it appears to be possible to machine a dry sump oil pump (gerotor type) on my teeny sherline mill. the consequences of this could be VERY good for us who want an economically priced, bolt on dry sump oil system for our cars!
why: because we could use the stock pump as the pressure pump by redirecting its pickup to an external reservoir, and then i could machine a single stage pump to use as the scavenging pump. that means only one pump needs to be purchased to make the system (along with the reservoir, oil pan, hoses, etc..)
but why make a custom dry sump pump when you can buy used multi-stage pumps for $125? because i can make a custom pump bolt into the right place and use an existing belt, saving money by eliminating brackets, belts, and multiple custom pulleys. at least thats the idea.
and since we wouldnt be designing the pressure pump, our job is easier because the scavenging pump doesnt need to generate high pressures since its just sucking up oil and relocating it to the reservoir. this means just about every specification of it is just easier i.e. easier to machine, easier to power, etc..
-since the scavenging pump draws very little power (about a 1/10th of a horsepower, see chart), we may be able to mount it so it uses an existing belt, i.e. it could act as the idler pulley for the AC compressor! this would further lower cost and make installation simpler!
-the pump style im talking about machining is a "gerotor", just like our existing stock pump. these are commonly used in commercially available dry sump pumps, along with another "spur gear" style, that im not talking about.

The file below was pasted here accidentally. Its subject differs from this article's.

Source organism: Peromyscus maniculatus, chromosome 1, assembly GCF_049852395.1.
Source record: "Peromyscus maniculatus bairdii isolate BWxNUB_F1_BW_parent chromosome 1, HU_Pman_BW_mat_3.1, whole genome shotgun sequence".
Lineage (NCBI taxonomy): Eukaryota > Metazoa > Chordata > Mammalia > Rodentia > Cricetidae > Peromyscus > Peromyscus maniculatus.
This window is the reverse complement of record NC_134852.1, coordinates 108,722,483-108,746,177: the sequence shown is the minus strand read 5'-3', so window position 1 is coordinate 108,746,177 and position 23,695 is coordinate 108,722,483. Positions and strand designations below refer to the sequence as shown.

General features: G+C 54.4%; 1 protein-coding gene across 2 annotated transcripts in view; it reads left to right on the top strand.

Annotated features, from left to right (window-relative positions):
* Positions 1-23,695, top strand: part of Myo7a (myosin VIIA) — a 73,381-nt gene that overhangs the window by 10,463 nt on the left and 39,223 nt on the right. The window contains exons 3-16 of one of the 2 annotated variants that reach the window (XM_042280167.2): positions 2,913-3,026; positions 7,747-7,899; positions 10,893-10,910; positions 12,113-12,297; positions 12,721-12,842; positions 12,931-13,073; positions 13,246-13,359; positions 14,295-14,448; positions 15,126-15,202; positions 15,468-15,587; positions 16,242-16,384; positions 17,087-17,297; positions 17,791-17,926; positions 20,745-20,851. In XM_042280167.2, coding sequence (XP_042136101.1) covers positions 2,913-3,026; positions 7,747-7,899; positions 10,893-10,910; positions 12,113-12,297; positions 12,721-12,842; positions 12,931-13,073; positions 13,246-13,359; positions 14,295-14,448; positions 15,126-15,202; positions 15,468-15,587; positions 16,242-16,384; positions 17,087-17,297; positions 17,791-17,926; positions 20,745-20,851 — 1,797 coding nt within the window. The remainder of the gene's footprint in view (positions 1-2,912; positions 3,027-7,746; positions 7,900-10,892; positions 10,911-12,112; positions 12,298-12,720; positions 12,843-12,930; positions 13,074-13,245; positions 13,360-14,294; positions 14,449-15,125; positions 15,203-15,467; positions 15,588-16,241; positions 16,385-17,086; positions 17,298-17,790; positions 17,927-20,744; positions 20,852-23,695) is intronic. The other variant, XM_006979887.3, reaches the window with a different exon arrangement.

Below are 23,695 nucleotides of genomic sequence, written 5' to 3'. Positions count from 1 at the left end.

-it would be made of aluminum (just like moroso dry sump gerotor oil pumps)
-the rotors would be about 1/2" thick
-the pump I would make would be used as the SCAVENGING pump, and we would reuse the existing stock pump as the pressure pump, but reroute its intake to the external oil reservoir
-using some BAD-ASS gerotor design software, a 1/2" thick rotor design with 4 inner lobes could move 11 liters per minute at 1000rpm at 3psi. i am not sure how much oil we need to move, it may be much less than this. does anyone know what the flow rate of our stock pump is at a given rpm? that would put us in the ballpark of determining the required flow rate for the scavenging pump.
-the machining requirements seem fairly easy. i put in 0.005" of axial and rotor tip clearance, and we are getting what seem to be good numbers still. this geometry is very similar to my 4th cyl coolant adapter plate,i.e. 1/2" thick aluminum, so i am confident i can do a good job machining it. and I already have the material and end mills for it!
-since this is a scavenging pump, we could test it without actually using it to do anything important. i.e. it could just suck fluid from the oil pan, and deliver it to an external reservoir which gravity-feeds back into the oil pan, to demonstrate proper flow rate and function, before we actually use it in a dry sump system (i guess all these "we's" really are "me's" hehe)
-if we really want to go ultra-economical, we could just use the existing oil pan as our dry sump pan. we would modify the pan to have ports for the stock pickup to reach the external reservoir, and have a pickup for the scavenging pump to suck from the bottom. if you dont need the extra clearance that a dry sump system could give you with a shorter pan, then this would work. installation could be drilling two holes and installing the new pickup. then you connect the hoses and you are done with the oil pan.
so a kit using the above ideas would be:
-new oil pickup for stock pump $20 (cut stock pickup, bead, and run hose from it to bulkhead nipple fitting on wall of pan)
-external oil reservoir $40 (simple tank made of steel or aluminum with built in bracketry to bolt in some convenient spot on our cars)
-custom machined oil pump with pulley...i dont know..id have to actually make one before i could be sure. material cost is not a big deal, its the machining time. lets say $150
so a dry sump system for $270 that bolts up with minor modification to the oil pan and pickup?
this obviously assumes alot, but its within the realm of possibility. and if i can get the cost of the fittings or machining down, it could be even less..